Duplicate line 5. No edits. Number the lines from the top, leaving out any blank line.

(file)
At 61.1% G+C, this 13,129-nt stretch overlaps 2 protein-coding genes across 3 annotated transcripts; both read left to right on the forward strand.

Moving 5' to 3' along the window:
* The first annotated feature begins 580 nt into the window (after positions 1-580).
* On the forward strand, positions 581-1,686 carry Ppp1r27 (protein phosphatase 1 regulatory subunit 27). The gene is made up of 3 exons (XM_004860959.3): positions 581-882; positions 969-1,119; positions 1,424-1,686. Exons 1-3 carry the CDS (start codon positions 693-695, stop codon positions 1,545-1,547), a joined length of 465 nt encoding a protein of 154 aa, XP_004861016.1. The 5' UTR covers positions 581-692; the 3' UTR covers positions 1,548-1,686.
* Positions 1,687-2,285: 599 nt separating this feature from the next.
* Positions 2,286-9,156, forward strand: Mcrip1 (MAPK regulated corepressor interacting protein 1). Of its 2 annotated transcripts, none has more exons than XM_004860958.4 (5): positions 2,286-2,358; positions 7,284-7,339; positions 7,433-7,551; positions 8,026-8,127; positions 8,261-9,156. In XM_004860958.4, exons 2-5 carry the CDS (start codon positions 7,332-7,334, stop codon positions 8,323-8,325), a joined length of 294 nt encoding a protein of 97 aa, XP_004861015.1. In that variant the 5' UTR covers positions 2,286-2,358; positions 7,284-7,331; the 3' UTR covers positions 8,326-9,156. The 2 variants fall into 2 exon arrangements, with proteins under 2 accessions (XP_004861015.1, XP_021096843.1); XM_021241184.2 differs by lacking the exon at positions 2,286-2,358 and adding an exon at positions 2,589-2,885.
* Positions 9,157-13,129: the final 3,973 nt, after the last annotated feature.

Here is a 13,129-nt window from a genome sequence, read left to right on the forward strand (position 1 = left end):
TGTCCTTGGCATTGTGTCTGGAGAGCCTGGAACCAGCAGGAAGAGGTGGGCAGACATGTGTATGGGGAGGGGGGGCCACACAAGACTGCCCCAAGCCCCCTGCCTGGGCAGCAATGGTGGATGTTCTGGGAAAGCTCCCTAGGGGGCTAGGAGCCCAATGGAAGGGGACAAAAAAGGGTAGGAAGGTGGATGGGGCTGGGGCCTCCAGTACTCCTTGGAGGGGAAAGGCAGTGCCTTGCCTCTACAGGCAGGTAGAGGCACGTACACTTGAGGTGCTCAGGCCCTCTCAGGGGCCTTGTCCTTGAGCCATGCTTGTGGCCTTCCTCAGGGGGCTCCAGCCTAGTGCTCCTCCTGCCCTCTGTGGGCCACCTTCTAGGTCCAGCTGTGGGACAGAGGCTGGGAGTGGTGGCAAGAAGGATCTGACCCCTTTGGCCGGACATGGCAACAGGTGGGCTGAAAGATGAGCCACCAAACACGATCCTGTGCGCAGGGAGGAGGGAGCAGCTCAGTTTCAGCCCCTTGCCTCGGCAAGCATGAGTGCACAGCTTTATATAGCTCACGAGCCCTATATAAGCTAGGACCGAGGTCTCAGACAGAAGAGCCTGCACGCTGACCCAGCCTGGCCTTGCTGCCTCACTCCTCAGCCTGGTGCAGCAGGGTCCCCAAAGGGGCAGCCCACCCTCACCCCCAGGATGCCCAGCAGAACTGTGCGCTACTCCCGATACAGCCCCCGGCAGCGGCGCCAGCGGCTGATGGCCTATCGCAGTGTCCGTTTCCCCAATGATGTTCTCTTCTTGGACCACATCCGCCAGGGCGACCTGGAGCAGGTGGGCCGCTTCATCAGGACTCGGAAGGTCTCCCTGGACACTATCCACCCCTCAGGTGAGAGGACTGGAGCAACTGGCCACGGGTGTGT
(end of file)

* Positions 1,687-2,285: 599 nt separating this feature from the next.